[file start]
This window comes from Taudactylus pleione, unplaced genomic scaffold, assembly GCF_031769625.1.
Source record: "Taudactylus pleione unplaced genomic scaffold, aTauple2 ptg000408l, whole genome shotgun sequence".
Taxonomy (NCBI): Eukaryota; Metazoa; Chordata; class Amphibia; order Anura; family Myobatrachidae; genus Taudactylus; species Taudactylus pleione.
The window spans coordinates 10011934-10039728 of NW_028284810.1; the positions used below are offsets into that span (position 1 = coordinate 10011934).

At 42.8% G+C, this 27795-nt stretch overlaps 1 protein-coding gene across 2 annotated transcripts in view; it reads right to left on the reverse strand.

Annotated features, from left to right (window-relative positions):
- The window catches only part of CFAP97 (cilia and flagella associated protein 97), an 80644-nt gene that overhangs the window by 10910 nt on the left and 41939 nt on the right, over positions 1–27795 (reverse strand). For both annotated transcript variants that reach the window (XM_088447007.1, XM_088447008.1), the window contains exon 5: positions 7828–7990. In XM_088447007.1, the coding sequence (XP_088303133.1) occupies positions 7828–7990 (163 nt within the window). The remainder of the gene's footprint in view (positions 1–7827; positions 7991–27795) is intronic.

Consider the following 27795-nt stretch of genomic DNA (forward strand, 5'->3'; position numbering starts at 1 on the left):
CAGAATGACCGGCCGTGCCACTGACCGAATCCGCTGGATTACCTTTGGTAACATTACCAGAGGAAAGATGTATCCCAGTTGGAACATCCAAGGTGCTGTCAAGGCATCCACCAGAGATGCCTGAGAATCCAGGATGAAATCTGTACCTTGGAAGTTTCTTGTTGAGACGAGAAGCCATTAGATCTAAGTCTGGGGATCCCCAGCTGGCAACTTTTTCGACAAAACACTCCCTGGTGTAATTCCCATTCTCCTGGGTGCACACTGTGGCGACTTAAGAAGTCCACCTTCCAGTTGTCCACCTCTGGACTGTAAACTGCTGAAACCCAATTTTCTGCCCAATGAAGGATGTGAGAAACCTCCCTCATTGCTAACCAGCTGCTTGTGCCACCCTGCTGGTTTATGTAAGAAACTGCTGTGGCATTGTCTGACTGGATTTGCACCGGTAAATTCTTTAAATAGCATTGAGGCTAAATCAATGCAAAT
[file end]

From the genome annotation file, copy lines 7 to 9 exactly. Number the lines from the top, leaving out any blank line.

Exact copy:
- The window catches only part of CFAP97 (cilia and flagella associated protein 97), an 80644-nt gene that overhangs the window by 10910 nt on the left and 41939 nt on the right, over positions 1–27795 (reverse strand). For both annotated transcript variants that reach the window (XM_088447007.1, XM_088447008.1), the window contains exon 5: positions 7828–7990. In XM_088447007.1, the coding sequence (XP_088303133.1) occupies positions 7828–7990 (163 nt within the window). The remainder of the gene's footprint in view (positions 1–7827; positions 7991–27795) is intronic.

Consider the following 27795-nt stretch of genomic DNA (forward strand, 5'->3'; position numbering starts at 1 on the left):
CAGAATGACCGGCCGTGCCACTGACCGAATCCGCTGGATTACCTTTGGTAACATTACCAGAGGAAAGATGTATCCCAGTTGGAACATCCAAGGTGCTGTCAAGGCATCCACCAGAGATGCCTGAGAATCCAGGATGAAATCTGTACCTTGGAAGTTTCTTGTTGAGACGAGAAGCCATTAGATCTAAGTCTGGGGATCCCCAGCTGGCAACTTTTTCGACAAAACACTCCCTGGTGTAATTCCCATTCTCCTGGGTGCACACTGTGGCGACTTAAGAAGTCCACCTTCCAGTTGTCCACCTCTGGACTGTAAACTGCTGAAACCCAATTTTCTGCCCAATGAAGGATGTGAGAAACCTCCCTCATTGCTAACCAGCTGCTTGTGCCACCCTGCTGGTTTATGTAAGAAACTGCTGTGGCATTGTCTGACTGGATTTGCACCGGTAAATTCTTTAAATAGCATTGAGGCTAAATCAATGCAAAT